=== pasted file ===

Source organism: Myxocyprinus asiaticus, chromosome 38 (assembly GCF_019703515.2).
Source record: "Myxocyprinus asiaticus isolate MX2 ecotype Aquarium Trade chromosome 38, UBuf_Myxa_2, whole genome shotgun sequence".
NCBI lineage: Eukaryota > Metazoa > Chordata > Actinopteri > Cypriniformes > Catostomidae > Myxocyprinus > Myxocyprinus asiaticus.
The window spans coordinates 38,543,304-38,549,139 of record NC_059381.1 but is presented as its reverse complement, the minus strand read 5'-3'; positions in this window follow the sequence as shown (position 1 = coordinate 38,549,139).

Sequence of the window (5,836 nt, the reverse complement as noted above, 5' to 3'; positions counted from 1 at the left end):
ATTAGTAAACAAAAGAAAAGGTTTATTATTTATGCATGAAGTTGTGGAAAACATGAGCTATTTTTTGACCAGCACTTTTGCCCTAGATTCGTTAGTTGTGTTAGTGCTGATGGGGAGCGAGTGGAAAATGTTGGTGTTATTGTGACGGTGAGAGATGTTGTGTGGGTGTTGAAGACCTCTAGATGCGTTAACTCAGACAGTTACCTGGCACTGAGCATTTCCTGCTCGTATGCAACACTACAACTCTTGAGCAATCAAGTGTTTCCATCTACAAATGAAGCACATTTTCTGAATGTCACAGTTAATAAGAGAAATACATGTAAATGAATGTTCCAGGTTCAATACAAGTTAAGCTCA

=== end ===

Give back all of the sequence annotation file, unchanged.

Source organism: Myxocyprinus asiaticus, chromosome 38 (assembly GCF_019703515.2).
Source record: "Myxocyprinus asiaticus isolate MX2 ecotype Aquarium Trade chromosome 38, UBuf_Myxa_2, whole genome shotgun sequence".
NCBI lineage: Eukaryota > Metazoa > Chordata > Actinopteri > Cypriniformes > Catostomidae > Myxocyprinus > Myxocyprinus asiaticus.
The window spans coordinates 38,543,304-38,549,139 of record NC_059381.1 but is presented as its reverse complement, the minus strand read 5'-3'; positions in this window follow the sequence as shown (position 1 = coordinate 38,549,139).

Sequence of the window (5,836 nt, the reverse complement as noted above, 5' to 3'; positions counted from 1 at the left end):
ATTAGTAAACAAAAGAAAAGGTTTATTATTTATGCATGAAGTTGTGGAAAACATGAGCTATTTTTTGACCAGCACTTTTGCCCTAGATTCGTTAGTTGTGTTAGTGCTGATGGGGAGCGAGTGGAAAATGTTGGTGTTATTGTGACGGTGAGAGATGTTGTGTGGGTGTTGAAGACCTCTAGATGCGTTAACTCAGACAGTTACCTGGCACTGAGCATTTCCTGCTCGTATGCAACACTACAACTCTTGAGCAATCAAGTGTTTCCATCTACAAATGAAGCACATTTTCTGAATGTCACAGTTAATAAGAGAAATACATGTAAATGAATGTTCCAGGTTCAATACAAGTTAAGCTCA